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MOST: Economic Policy in Transitional Economies

, Volume 11, Issue 4, pp 359–392 | Cite as

Seeds of Corruption – Do Market Institutions Matter?

  • Harry G. Broadman
  • Francesca Recanatini
Article

Abstract

Ten years into the transition process, corruption is now recognized to be a pervasive phenomenon thatcan seriously jeopardize the best intentionedreform efforts. Because of the complex anddeep political economy dynamics surroundingthe process transition economies areundergoing it is essential for policy-makersto understand the causes of corruption. Thispaper develops an integrated analyticalframework of the role basic marketinstitutions play as determinants ofrent-seeking and illicit behavior intransition economies. Using data onlyrecently available on the incidence ofcorruption and institutional development inthese economies, we provide preliminaryevidence on both the systemic links betweendevelopment of market institutions andincentives for corruption and the relativeimportance of such institutions. The mainlesson from our analysis is that awell-established system of marketinstitutions – one characterized by clear andtransparent rules, fully functioning checksand balances, including strong enforcementmechanisms, and a robust competitiveenvironment – reduces rent-seekingopportunities and, in turn, the incentives forcorruption. The empirical results suggestthat high barriers to new business entrantsand soft budget constraints on incumbent firmsare particularly important institutionalfactors engendering opportunities andincentives for corruption. As in otherstudies, the empirical results also supportthe notion that economic development andmaturation of democratic processes both tempercorruption, as does, to a lesser extent,openness to trade.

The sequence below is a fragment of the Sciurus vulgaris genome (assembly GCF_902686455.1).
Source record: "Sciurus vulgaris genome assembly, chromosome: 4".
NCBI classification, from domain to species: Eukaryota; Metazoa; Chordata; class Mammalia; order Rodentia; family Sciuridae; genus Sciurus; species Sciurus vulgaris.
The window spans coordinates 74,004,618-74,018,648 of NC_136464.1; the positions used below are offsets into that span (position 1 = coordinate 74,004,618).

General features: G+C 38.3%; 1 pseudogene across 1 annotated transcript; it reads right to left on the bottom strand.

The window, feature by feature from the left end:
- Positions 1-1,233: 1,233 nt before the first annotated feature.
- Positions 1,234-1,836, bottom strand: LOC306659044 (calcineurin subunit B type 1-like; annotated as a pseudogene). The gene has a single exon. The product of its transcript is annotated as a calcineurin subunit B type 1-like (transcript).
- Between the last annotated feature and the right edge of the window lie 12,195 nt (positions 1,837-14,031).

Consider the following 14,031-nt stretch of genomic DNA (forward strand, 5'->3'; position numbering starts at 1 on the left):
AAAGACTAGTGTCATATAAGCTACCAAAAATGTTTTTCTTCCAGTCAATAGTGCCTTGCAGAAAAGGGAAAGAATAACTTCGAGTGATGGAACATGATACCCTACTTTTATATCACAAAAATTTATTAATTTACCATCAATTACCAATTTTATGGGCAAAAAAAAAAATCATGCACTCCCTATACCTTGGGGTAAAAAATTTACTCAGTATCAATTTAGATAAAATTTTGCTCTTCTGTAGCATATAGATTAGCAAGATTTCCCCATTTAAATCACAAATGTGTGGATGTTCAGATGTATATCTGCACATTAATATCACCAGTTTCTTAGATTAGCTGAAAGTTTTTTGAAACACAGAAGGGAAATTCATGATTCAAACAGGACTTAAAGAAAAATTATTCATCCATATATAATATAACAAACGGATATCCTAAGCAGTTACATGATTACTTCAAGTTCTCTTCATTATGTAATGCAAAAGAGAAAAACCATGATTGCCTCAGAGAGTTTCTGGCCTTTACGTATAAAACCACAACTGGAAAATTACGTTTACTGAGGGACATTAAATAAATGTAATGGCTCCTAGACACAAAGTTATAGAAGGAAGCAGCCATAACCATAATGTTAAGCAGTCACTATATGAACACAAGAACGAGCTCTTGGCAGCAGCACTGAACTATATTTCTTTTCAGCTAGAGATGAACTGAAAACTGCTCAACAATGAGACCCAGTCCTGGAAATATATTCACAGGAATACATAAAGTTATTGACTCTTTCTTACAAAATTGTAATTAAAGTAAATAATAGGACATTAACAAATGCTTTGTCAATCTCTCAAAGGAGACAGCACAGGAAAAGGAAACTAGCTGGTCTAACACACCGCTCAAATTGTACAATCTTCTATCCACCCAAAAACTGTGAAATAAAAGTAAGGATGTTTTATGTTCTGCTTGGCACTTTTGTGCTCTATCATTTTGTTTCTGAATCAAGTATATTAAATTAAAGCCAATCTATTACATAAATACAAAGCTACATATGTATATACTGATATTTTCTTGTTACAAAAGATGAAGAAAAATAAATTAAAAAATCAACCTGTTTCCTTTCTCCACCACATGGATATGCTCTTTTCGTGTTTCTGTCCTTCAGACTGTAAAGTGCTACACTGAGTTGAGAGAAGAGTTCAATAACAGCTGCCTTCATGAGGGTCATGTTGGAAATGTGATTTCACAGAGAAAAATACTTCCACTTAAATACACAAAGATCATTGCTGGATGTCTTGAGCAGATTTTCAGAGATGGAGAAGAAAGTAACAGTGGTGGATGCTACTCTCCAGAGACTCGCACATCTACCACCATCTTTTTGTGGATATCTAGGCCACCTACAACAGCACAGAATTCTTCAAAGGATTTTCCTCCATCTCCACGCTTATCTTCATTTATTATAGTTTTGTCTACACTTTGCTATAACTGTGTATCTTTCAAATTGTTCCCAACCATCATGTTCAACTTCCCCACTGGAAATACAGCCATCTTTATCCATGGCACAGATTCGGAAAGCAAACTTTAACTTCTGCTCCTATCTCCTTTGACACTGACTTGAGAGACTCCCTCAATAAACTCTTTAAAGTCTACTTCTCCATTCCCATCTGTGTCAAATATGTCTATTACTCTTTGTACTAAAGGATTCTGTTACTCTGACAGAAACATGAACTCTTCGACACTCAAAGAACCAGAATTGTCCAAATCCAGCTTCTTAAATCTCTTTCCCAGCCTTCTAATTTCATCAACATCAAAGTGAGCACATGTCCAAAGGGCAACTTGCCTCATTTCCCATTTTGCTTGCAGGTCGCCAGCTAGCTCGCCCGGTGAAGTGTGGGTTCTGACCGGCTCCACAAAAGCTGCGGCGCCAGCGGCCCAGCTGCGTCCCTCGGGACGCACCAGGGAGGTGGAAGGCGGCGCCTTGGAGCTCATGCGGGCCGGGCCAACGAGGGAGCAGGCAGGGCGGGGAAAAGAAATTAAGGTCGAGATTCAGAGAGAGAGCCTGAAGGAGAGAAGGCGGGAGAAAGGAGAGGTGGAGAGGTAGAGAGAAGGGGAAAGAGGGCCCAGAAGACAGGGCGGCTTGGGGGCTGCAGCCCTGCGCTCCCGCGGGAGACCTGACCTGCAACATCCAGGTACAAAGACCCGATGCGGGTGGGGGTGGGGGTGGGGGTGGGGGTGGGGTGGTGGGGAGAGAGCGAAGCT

corruption institutional development transition 

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Copyright information

© Kluwer Academic Publishers 2001

Authors and Affiliations

  • Harry G. Broadman
    • 1
  • Francesca Recanatini
    • 2
  1. 1.The World BankEurope and Central Asia OperationsWashington, DC
  2. 2.The World BankWorld Bank InstituteWashington, DC

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